From her teens, Princess Margaret was the party girl with a long tortoiseshell cigarette holder.
While other Royals, notably her sister Elizabeth, chose the sporty, outdoor pursuits of their class, Margaret preferred the cocktail-bar and party circuit when she would dance late into the night.
Her addiction to strong Chesterfield cigarettes was rivalled only by her partiality to Famous Grouse whisky at home and gin in hot climates.
But her lifestyle took its toll and Margaret's health suffered as she became the victim of bronchitis, laryngitis and pneumonia.
In 1985, she suffered a cancer scare but was given the all-clear after tissue taken from her left lung proved to be benign.
And she carried on smoking.
Party-goers had become used to seeing Margaret with her trademark cigarette holder when she was only 17 or 18.
In 1952, at the age of 22, she increased her smoking habit after the trauma of her father George VI's death.
Her dependence on cigarettes was further heightened when she stopped drinking alcohol for a time after suffering from hepatitis in 1984.
The Princess puffed her way through up to 60 a day, frequently chain-smoking during each course of a meal.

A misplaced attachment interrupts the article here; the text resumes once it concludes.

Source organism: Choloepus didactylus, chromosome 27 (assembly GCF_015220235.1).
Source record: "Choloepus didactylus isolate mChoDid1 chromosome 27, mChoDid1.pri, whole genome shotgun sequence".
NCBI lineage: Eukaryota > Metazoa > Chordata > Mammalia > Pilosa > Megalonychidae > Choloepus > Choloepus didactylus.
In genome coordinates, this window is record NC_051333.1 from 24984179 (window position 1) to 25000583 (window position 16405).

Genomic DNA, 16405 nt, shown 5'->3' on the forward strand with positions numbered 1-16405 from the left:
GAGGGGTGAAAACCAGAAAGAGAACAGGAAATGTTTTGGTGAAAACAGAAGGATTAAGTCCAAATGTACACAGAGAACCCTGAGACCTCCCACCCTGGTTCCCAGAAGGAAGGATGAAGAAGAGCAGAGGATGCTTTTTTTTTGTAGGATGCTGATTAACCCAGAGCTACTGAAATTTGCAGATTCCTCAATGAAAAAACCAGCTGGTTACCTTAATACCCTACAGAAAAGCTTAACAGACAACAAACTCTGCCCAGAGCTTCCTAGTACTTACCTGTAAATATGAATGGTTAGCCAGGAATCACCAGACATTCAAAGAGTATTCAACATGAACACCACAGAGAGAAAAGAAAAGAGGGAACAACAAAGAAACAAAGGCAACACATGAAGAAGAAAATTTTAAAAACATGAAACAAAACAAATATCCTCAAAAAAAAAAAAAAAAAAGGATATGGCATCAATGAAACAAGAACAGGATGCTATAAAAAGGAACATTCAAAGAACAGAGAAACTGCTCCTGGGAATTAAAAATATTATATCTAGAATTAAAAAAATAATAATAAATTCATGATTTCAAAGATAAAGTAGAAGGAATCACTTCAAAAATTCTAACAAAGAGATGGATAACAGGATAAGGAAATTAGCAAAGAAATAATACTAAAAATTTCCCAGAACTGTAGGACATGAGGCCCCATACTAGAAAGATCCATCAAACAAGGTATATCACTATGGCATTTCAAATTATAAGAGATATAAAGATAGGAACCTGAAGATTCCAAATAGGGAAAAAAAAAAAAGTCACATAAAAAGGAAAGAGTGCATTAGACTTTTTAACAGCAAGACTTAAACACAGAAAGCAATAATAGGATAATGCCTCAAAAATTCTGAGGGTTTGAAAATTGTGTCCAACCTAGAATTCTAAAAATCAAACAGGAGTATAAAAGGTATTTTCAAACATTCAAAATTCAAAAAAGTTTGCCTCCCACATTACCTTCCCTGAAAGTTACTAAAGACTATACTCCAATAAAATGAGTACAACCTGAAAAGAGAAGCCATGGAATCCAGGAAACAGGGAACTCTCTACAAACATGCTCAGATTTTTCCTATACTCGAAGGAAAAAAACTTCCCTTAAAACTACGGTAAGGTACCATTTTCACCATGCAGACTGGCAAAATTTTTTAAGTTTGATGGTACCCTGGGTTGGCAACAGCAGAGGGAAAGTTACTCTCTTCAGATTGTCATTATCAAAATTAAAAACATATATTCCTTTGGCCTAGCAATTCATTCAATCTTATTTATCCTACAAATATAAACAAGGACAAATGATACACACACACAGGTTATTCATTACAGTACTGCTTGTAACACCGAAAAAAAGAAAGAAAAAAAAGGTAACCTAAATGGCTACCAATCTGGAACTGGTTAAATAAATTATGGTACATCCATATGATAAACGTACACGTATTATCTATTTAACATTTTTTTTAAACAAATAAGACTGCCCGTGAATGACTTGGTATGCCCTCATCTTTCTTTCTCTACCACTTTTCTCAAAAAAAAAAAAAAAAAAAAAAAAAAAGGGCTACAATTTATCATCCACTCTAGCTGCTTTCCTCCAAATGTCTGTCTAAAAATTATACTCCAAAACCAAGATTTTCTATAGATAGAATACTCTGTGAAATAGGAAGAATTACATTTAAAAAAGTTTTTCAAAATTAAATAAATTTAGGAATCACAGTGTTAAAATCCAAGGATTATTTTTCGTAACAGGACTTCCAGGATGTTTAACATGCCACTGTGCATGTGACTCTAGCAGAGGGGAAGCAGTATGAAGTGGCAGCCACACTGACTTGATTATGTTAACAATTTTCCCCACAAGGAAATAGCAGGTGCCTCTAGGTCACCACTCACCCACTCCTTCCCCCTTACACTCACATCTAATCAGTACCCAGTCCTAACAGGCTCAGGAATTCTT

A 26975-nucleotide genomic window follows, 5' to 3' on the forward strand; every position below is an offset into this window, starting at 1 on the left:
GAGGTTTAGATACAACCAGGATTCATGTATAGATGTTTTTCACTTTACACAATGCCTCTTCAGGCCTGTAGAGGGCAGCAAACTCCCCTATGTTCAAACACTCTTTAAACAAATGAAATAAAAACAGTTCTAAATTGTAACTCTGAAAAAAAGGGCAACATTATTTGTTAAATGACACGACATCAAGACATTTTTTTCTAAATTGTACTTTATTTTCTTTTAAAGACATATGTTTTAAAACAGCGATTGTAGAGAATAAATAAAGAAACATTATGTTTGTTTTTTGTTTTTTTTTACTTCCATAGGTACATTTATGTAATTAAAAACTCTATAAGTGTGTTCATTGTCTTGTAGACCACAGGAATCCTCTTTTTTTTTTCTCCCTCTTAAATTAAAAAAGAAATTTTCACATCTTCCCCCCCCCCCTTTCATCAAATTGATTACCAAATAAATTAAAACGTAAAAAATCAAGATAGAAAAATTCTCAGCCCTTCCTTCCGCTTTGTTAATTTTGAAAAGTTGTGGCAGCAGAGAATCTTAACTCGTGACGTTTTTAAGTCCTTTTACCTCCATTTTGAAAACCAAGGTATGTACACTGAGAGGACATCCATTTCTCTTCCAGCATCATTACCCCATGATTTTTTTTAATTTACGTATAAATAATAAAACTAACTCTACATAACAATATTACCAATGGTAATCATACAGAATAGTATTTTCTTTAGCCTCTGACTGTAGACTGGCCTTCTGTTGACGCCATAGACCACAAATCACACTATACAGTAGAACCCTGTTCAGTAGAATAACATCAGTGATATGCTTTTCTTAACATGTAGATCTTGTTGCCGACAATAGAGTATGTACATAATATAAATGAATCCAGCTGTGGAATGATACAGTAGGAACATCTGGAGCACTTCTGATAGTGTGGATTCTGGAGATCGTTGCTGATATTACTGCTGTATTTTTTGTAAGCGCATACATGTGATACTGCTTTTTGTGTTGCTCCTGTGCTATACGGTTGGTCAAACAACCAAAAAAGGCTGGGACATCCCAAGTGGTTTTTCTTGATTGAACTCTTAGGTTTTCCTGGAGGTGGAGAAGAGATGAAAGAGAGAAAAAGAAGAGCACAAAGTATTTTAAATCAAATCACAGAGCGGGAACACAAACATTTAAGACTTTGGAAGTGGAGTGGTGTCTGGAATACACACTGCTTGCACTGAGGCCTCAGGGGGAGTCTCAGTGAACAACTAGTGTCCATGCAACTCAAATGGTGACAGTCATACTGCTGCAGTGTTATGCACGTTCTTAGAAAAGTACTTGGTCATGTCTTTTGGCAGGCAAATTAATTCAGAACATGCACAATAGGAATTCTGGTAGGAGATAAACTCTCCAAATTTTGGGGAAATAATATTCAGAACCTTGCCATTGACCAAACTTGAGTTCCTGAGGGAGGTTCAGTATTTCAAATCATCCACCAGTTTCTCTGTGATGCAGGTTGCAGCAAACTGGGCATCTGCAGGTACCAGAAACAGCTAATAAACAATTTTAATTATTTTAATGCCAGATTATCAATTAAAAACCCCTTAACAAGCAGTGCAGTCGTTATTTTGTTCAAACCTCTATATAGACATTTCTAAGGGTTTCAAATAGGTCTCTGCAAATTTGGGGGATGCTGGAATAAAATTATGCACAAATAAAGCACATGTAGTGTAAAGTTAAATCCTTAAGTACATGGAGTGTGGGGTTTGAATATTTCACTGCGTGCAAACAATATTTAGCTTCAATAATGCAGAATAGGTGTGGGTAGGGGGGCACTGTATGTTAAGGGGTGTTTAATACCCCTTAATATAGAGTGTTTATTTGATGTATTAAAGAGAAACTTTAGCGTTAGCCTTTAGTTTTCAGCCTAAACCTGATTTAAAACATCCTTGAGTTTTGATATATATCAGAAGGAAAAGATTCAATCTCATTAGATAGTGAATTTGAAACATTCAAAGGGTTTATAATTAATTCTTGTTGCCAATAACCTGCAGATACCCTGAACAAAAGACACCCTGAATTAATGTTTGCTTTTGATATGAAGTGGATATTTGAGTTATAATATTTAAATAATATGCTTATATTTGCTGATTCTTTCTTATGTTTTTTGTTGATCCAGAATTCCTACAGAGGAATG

She lived in the shadow of a family history of smoking-related diseases.
Her father contracted lung cancer and died the following year of a coronary thrombosis, probably precipitated by his operation.
The deaths of three other monarchs - Edward VII, George V and Edward VIII - were also smoking-related.
Other members of the Royal Family and well-wishers among the public implored her to give up.
Royal insiders insisted that by 1998, when she suffered a stroke, the Princess had eventually heeded good advice and had given up cigarettes.
But late into her life, she retained ash trays around her Kensington Palace apartment and servants spoke of sometimes smelling cigarette smoke.
Her close aide Lord Napier and Ettrick said the Princess gave up smoking in January 1993 and "never smoked again".Reuse content